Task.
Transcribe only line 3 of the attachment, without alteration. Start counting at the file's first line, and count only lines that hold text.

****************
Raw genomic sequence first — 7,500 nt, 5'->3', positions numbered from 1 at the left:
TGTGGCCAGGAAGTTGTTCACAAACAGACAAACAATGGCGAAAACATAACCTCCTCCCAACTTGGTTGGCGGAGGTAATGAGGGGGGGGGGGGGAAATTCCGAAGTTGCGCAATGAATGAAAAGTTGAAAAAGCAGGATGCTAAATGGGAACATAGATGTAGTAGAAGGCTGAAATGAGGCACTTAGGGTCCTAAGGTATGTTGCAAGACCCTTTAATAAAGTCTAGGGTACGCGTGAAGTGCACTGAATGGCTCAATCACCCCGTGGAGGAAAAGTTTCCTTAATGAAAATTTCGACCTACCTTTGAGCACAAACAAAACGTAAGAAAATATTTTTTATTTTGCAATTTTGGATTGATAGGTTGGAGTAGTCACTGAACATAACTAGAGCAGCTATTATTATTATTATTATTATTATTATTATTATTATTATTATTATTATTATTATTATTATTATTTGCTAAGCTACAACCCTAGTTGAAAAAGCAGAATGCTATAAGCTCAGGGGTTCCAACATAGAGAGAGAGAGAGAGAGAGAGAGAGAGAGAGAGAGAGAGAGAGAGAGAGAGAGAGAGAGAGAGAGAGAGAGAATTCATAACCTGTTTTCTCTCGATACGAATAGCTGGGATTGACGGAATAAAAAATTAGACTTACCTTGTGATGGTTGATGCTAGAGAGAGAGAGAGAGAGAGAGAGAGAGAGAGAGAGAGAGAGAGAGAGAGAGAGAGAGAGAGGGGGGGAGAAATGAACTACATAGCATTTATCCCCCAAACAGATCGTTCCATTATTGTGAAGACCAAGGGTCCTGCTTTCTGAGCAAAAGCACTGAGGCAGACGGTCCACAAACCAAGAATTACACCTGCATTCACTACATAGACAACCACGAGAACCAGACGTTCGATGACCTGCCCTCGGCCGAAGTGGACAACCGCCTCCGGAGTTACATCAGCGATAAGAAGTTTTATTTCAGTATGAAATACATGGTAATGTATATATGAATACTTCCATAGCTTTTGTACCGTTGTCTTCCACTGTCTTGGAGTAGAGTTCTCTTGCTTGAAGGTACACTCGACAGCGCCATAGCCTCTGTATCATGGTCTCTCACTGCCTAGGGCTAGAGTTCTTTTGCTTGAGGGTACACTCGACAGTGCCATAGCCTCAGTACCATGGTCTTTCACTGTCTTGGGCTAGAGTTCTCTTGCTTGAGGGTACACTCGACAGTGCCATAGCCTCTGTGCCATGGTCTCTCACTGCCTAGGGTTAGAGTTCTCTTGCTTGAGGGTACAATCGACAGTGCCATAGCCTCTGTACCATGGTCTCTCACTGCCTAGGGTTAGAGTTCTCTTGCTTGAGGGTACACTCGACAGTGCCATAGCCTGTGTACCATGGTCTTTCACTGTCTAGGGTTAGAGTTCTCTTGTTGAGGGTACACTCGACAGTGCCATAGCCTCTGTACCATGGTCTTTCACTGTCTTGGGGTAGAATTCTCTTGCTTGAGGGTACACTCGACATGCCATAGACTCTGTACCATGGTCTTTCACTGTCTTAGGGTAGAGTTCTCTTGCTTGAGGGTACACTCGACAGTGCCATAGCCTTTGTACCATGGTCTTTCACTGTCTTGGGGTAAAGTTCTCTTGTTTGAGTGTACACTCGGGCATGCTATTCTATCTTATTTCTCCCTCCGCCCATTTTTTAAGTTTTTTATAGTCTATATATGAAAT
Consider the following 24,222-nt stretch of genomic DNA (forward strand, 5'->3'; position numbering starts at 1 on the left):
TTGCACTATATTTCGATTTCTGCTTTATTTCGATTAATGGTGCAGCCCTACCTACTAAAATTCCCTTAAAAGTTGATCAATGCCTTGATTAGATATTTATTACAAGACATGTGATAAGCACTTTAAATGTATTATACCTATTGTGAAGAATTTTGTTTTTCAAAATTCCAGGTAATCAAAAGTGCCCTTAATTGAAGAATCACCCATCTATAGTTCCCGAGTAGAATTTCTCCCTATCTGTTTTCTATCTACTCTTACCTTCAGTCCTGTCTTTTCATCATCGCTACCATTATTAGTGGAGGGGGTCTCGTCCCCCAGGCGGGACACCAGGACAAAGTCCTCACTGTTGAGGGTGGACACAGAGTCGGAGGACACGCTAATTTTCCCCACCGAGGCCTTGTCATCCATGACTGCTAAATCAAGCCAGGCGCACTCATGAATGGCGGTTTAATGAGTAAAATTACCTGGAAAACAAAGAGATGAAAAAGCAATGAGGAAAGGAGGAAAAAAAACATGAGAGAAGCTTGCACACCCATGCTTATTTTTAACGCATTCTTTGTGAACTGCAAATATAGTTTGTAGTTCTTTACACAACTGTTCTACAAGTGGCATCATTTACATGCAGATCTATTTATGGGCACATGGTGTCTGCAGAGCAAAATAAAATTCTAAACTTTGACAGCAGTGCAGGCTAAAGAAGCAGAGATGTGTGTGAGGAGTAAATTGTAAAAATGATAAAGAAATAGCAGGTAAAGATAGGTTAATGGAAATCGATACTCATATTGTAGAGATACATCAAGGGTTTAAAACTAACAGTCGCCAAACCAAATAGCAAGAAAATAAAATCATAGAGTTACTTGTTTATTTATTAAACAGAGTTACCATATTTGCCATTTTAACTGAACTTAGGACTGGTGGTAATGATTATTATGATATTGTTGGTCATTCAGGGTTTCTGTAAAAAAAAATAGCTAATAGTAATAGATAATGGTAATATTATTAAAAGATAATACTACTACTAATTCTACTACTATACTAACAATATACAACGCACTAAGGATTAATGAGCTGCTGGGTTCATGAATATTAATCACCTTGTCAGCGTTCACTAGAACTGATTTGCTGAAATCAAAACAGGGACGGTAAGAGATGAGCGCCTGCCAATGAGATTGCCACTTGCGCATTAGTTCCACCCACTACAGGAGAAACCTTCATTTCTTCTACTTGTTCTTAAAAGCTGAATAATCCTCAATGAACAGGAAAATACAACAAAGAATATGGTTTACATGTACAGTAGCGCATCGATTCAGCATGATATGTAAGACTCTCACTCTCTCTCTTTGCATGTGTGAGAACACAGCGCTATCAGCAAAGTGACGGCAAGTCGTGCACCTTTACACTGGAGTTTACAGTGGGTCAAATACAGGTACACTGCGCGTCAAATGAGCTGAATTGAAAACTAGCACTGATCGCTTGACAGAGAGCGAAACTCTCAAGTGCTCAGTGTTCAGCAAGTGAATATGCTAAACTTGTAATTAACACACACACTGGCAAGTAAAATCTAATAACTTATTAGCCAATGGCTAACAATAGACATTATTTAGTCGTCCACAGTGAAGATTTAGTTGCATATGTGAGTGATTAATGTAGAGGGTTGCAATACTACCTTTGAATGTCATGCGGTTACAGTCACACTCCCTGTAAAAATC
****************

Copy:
Consider the following 24,222-nt stretch of genomic DNA (forward strand, 5'->3'; position numbering starts at 1 on the left):